This new generation of activists' most pernicious enemy is denial. The people in charge — complacent politicians and corporation heads who grossly benefit from maintaining the status quo — are buffered from real-life consequences of climate change. But millions of people don't share that privilege. For them, climate change isn't an abstract concept, but a daily state of emergency, whether it comes in the form of "prolonged drought in sub-Saharan Africa…devastating tropical storms sweeping across Southeast Asia, the Caribbean and the Pacific…[or] heatwaves and wildfires," as Amnesty International reportsare all too real problems people are facing on a regular basis.

RELATED: Greta Thunberg urges people to turn to nature to combat climate change

Keep Reading Show less
The Planet

Millions of people in over 150 countries across the globe marched for lawmakers and corporations to take action to help stop climate change on Friday, September 20.

The Climate Strikes were organized by children around the world as an extension of the of the "Fridays for Future" campaign. Students have been walking out of classrooms on Fridays to speak out about political inaction surrounding the climate crisis.

"We need to act right now to stop burning fossil fuels and ensure a rapid energy revolution with equity, reparations and climate justice at its heart," organizers say.

There's no doubt the visual images from the marches send a powerful message to those on the ground but especially those watching from around the world. GOOD's own Gabriel Reilich was on the scene for the largest of the Climate Strikes. Here are 18 of the best signs from the Climate Strike march in New York City.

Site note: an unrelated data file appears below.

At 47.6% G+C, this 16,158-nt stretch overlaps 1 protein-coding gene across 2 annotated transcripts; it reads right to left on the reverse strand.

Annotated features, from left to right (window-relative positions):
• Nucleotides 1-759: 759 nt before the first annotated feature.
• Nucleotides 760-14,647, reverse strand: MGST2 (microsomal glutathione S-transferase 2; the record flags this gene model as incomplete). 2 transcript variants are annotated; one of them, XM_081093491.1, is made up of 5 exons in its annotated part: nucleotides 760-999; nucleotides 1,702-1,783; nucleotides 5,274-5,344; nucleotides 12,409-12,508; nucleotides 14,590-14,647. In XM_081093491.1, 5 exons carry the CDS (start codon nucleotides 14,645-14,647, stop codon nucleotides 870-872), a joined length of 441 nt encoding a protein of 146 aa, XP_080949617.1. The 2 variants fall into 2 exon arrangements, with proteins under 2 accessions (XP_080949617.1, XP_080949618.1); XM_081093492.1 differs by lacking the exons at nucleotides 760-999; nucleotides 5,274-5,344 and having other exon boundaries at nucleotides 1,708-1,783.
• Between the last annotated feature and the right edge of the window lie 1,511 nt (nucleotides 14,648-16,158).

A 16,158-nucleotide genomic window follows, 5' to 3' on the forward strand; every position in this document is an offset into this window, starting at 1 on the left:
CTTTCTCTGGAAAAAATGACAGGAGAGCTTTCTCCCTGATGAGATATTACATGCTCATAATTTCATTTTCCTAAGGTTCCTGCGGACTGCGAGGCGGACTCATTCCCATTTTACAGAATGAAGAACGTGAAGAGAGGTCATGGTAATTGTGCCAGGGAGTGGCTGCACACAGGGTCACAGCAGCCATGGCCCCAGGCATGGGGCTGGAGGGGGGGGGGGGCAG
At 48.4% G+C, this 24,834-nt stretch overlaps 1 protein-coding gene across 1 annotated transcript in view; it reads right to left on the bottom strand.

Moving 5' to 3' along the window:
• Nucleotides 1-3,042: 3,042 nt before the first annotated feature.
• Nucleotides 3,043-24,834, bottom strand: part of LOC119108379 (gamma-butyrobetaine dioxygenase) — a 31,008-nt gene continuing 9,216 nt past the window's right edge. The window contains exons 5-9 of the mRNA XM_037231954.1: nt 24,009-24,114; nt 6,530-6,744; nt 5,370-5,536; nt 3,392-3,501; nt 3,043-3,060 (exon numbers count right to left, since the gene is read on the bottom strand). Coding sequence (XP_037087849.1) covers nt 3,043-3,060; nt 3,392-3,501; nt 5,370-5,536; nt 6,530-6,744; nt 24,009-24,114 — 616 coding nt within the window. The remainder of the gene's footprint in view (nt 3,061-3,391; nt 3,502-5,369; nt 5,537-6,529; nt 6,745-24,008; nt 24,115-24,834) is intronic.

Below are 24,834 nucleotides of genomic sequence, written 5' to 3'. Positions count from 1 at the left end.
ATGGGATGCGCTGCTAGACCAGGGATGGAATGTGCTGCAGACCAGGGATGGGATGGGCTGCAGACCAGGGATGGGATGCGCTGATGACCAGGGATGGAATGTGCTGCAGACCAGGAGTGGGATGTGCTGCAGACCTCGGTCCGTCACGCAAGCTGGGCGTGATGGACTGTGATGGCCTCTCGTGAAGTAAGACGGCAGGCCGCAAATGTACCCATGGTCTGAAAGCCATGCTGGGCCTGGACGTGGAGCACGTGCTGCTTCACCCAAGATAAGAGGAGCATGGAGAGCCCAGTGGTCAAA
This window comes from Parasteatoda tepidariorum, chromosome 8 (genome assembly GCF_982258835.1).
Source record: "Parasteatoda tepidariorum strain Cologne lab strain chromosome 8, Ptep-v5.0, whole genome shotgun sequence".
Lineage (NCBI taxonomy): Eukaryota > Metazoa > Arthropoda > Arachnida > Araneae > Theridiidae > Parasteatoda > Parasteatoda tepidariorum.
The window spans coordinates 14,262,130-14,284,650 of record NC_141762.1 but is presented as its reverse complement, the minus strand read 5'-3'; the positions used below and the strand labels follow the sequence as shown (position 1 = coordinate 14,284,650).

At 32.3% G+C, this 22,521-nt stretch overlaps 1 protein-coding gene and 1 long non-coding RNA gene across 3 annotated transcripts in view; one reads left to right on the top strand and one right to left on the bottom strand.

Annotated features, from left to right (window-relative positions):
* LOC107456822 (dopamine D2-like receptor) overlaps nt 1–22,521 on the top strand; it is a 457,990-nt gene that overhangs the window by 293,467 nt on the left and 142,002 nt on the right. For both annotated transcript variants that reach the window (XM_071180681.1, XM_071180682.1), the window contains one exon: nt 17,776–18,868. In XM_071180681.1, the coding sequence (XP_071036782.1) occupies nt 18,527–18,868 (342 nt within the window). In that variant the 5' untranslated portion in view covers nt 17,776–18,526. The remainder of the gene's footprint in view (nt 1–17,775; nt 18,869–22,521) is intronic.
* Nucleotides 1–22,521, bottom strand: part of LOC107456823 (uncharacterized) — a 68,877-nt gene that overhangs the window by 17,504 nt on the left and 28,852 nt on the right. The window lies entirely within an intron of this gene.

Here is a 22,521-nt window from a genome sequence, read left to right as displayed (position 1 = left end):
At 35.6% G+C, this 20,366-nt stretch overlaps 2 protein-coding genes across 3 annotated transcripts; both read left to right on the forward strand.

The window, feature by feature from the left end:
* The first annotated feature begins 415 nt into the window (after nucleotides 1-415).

Keep Reading Show less

September 20th marks the beginning of a pivotal push for the future of our planet. The Global Climate Strike will set the stage for the United Nations Climate Action Summit, where more than 60 nations are expected to build upon their commitment to 2015's Paris Agreement for combating climate change.

Millions of people are expected to take part in an estimated 4,000 events across 130 countries.

Keep Reading Show less
The Planet
via Apple

When the iPhone 11 debuted on September 10, it was met with less enthusiasm than the usual iPhone release. A lot of techies are holding off purchasing the latest gadget until Apple releases a phone with 5G technology.

Major US phone carriers have yet to build out the infrastructure necessary to provide a consistent 5G experience, so Apple didn't feel it necessary to integrate the technology into its latest iPhone.

A dramatic new feature on the iPhone 11 Pro is its three camera lenses. The three lenses give users the the original wide, plus ultrawide and telephoto options.

Keep Reading Show less
Health
via I love butter / Flickr

We often dismiss our dreams as nonsensical dispatches from the mind while we're deep asleep. But recent research proves that our dreams can definitely affect our waking lives.

People often dream about their significant others and studies show it actually affects how we behave towads them the next day.

"A lot of people don't pay attention to their dreams and are unaware of the impact they have on their state of mind," said Dylan Selterman, psychology lecturer at the University of Maryland, says according to The Huffington Post. "Now we have evidence that there is this association."

Keep Reading Show less
Health